- Cape Town mayor wants President Cyril Ramaphosa to change the Disaster Management Act regulation preventing evictions, after alleged illegal occupations at a Cape housing complex.
- Social housing non-profit organisation, Communicare, alleged that its staff, security guards and tenants battled an alleged illegal occupation over the past weekend.
- The police say they are investigating complaints of trespassing.
Cape Town mayor Dan Plato wants President Cyril Ramaphosa to change the Disaster Management Act regulation preventing evictions, after the alleged illegal occupation of housing units in a complex managed by social housing organisation Communicare.
"Disaster regulations currently limit the ability of courts to grant eviction orders. This will add to Communicare's challenge of dealing with the injustice of this building hijacking," said Plato.
"I have called on President Ramaphosa to urgently change the regulations for the sake of the rule of law, the greater good of our communities, and development goals of our cities.
"Illegal occupations cannot be equated with activism, and cannot be condoned under any circumstances. All role players must actively discourage attempts to illegally occupy land.
"We owe this not only to ourselves as residents of a growing city, but also to future generations who will require land for schools, hospitals, housing, transport infrastructure and community facilities."
Communicare alleges that its staff, security guards and tenants battled to prevent lawful tenants from being assaulted and to secure their property from alleged illegal occupation on Friday.
Megan Lennert, Communicare's stakeholder relations officer, said security guards were attacked with bottles, bins were burnt, doors to tenants' apartments were broken and cars were damaged by people trying to occupy vacant units.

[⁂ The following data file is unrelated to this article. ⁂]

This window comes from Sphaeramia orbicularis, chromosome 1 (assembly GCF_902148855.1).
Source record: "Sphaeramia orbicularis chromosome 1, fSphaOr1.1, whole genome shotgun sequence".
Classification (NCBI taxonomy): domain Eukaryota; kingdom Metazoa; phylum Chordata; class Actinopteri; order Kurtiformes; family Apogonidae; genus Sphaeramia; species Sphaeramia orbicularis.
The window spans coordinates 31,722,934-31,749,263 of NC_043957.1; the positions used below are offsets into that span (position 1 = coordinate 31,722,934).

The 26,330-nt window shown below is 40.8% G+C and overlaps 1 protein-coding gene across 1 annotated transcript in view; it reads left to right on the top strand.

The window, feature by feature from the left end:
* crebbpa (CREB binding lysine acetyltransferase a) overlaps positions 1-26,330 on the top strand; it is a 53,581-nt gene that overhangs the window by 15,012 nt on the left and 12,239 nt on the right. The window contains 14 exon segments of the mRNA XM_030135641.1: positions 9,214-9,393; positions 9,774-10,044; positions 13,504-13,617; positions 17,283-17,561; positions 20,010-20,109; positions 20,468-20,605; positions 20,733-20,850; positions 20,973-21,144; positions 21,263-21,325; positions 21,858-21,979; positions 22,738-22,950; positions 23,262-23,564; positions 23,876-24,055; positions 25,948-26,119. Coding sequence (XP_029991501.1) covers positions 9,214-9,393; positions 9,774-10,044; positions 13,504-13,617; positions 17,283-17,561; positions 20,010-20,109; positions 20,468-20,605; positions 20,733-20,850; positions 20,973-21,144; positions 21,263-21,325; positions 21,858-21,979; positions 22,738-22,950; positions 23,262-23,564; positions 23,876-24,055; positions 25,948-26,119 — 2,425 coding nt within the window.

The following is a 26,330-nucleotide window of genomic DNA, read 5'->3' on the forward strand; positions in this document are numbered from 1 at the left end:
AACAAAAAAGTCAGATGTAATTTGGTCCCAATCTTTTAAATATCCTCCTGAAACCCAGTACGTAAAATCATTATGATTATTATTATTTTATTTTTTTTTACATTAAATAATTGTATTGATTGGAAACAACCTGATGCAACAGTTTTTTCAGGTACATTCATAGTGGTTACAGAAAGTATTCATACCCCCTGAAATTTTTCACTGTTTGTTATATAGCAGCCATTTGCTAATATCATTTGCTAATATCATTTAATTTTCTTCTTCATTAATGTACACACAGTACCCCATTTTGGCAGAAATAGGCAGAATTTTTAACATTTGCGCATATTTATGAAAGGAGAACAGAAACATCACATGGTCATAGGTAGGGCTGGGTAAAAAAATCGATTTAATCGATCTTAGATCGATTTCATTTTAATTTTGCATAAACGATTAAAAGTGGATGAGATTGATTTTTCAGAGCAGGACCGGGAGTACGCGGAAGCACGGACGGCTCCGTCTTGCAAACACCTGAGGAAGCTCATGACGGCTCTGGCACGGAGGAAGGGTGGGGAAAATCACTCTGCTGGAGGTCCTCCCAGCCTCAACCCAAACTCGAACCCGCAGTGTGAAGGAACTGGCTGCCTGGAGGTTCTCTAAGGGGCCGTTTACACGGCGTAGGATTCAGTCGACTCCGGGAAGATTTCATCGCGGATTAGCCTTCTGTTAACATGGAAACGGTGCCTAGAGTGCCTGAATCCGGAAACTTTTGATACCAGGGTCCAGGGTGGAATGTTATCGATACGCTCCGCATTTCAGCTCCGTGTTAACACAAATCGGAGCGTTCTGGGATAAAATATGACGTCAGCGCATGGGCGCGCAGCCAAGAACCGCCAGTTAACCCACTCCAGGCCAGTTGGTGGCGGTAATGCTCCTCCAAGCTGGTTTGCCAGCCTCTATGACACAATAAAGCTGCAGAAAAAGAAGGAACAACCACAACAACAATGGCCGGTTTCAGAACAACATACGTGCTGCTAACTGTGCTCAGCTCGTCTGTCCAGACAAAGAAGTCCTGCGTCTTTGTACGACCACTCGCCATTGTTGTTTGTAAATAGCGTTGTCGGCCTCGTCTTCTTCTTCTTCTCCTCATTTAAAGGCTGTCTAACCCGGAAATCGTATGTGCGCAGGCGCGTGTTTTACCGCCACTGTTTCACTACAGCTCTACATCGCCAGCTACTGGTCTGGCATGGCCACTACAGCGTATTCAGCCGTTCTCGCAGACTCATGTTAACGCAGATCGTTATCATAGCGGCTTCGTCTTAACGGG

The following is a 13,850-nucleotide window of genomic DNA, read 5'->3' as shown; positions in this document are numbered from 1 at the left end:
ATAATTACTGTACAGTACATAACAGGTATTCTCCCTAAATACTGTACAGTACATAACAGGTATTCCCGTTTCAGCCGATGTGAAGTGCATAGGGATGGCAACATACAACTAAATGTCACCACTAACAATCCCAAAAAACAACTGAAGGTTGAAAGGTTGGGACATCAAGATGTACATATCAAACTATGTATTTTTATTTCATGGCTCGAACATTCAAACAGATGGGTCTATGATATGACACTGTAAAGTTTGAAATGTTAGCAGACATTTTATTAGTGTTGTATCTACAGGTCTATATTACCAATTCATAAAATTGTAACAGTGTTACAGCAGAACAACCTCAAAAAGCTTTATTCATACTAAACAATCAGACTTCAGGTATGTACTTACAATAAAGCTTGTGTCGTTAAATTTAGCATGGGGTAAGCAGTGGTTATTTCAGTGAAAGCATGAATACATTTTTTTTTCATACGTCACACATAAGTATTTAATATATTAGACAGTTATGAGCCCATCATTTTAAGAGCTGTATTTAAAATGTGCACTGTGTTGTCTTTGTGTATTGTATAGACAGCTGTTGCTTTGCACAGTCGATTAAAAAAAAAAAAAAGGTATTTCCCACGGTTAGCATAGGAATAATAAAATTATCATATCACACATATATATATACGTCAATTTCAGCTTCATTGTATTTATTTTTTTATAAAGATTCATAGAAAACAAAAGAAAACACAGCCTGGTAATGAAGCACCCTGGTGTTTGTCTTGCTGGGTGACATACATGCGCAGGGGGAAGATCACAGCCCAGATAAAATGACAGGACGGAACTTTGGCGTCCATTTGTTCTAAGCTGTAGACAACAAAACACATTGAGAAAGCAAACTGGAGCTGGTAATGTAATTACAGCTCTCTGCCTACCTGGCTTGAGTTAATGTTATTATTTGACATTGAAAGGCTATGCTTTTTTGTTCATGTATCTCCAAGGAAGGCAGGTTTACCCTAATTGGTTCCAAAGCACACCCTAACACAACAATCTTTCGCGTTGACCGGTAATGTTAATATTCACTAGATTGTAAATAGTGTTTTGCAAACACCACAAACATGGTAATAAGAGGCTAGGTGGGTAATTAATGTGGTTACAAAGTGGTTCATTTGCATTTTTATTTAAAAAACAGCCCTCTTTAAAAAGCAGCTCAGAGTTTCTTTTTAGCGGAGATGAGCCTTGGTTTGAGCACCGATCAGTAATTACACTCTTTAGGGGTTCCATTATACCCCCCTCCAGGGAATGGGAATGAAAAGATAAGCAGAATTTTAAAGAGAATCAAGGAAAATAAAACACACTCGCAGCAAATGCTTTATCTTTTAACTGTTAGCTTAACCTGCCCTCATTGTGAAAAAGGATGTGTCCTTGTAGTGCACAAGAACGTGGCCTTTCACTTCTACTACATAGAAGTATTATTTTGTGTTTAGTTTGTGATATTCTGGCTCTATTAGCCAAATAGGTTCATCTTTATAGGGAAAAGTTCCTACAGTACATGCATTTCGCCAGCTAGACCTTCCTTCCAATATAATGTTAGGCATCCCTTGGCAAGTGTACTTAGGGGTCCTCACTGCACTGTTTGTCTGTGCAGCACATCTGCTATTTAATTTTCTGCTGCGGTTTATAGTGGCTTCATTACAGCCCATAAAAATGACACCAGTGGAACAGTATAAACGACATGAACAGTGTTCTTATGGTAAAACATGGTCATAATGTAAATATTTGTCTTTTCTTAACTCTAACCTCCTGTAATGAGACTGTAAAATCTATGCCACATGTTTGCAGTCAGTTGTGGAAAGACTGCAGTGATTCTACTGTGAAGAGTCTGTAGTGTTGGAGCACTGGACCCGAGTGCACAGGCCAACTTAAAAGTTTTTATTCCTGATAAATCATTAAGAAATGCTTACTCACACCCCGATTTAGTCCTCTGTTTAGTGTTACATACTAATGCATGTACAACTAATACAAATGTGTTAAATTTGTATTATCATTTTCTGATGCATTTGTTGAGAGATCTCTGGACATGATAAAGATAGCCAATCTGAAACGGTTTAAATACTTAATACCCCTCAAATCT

The social housing company said that since 2 March, there had been attempts to illegally occupy its units at Goedehoop Rental Complex in Brooklyn, and the police did not take action to protect property or "recognised tenants".
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"[The police's] failure to act has now resulted in escalating violence and 24 apartments in the complex are being occupied by the trespassers. Several violent scuffles broke out between a group of about 40 people led by two tenants from another of Communicare's properties."
She said the police's advice was to apply for an order under the Prevention of Illegal Eviction (PIE) Act. Some of the alleged illegal occupants welded the security gates to the units closed, with themselves inside. Some units which were already occupied, were allegedly occupied while the tenants were away.
"Members of the crowd threatened some tenants and said they would return to burn down the units and set tenants alight," said Lennert.
Police spokesperson Captain FC van Wyk told News24 that Maitland police received a complaint at Goedehoop Flats, Justin Street, Brooklyn.
Police spoke to the security guards and people on the premises.
"Cases of trespassing (security company) and malicious damage to property (complainant in flats) were registered for investigation," said Van Wyk, adding that there were no arrests.
Van Wyk did not answer questions relating to the allegation that police had failed to prevent the alleged occupations from happening.
Plato compared developments at the Communicare property to the occupation of the City-owned Woodstock Hospital, and the occupation of the Helen Bowden nurses' home property, owned by the Western Cape government, after announcements that they would be used for social housing.
Communicare CEO Anthea Houston, said the organisation's first priority was to its tenants and the elderly.
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